This sounds really promising. I'm not great with homemade electronics but this sounds more like an arts and crafts project. Like a friendship bracelet for my router.
What materials did you use for your antennae reflector? The page I linked from (http://www.freeantennas.com/projects...ate/index.html) has a pic that looks like its made of construction paper. He mentions a pringles can too. Is everyone using pringles cans for this or do you build a cardboard base and cover it with aluminum?
On Saturday, January 11, 2003 12:23:17 AM UTC-5, PaulL wrote:
> Well I cracked up reading your message because I too am in a ranch style
> house and also set up a Netgear MR814 Router. I needed it to reach my
> office desk about 65 feet away which is through 2 very thick exterior
> walls (I'm in an older CBS construction house; concrete-filled block) as
> the crow flies. Like you, I was also using a Netgear MA401 PCMCIA card
> in my laptop.
> My signal made it about 50 feet --just barely in to the office and no
> where close to my desk which is on the far end of the room. I was
> bummed! Had heard that Orinoco cards got better reception and returned
> the netgear card and got the orinoco. Better? You betcha. Got me
> about another 10 feet -- well into the office (could now surf from the
> sofa) -- but still not to the desk: darn it.
> Lots of folks said buy an amp. Lots of folks said buy an antenna. I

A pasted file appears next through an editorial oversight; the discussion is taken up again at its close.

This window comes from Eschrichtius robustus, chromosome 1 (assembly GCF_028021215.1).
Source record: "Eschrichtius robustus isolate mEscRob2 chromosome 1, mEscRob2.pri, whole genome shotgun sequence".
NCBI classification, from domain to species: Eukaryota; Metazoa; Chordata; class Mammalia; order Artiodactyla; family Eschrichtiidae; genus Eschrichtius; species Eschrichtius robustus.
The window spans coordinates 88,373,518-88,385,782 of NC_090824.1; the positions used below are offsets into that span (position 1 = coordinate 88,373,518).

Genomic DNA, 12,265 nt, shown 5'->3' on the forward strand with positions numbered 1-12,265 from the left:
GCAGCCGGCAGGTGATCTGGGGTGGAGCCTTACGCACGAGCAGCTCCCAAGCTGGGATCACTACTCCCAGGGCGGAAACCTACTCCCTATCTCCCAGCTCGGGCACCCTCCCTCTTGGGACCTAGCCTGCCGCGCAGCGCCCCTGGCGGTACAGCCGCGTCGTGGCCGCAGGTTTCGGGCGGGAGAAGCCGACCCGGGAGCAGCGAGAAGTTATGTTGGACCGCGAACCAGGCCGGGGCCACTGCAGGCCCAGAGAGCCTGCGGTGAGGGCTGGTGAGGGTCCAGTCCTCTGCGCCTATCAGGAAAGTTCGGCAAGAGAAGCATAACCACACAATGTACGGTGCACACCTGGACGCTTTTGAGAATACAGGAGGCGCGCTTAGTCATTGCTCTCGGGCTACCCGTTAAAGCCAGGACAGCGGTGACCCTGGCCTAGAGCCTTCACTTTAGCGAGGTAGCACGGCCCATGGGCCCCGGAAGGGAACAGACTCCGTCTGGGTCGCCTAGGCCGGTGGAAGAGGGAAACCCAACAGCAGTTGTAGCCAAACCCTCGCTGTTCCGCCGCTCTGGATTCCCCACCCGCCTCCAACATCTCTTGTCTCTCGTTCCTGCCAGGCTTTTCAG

> was not thrilled about buying more hardware, especially since there was
> no guarantee it would work and the antennas were going for around $80,
> which is what that Linksys access point you were recomended is also
> going for. Then someone posted me the link to -m- 's (michael erskine)
> web page. Initially the doubting Thomas, I decided to take the plunge.
> I know a very knowledgable sounding and pleasant "network specialist"
> contributor told you not to "waste your time building antenna's." And
> actually, you don't need an antenna, you need a "reflector." I built a
> parabolic reflector, slipped it over the antenna of my Netgear router,
> and with a little experimentaion with orientation, immediately boosted
> the signal to where it now reaches my desk and the far end of the
> Cost? About an hour's worth of my time (and I work slowly!). Most
> people have cereal boxes, aluminum foil, hangers and twisty ties in
> their house!
> I had the exact same hardware as you did. For me, the answer was the
> Orinoco card and a parabolic reflector. Sounds fancy -- it ain't.
> Here's the link to the page with the instructions:
> Having said all that, the tech guy was totally right about location:
> these routers are ultra-sensitive to location and I found that
> differences in postion of even 4-5 inches, especially vertically, can
> significantly affect signal strength. But ultimately I came up short
> --until I built the reflector. If you set up a computer and a router,
> you can build one of these. email if you want and I'll send you a
> picture of mine.
> It's actually kind of fun: go for it. Kudos to michael erskine: these
> darn things are the best kept "secret" in the wireless world :-)
I made a double high for gain antenna. The thing works. What's difficult is
to pinpoint stations. If your inside your getting many reflections, but you
can generally find the most consistent direction and angle.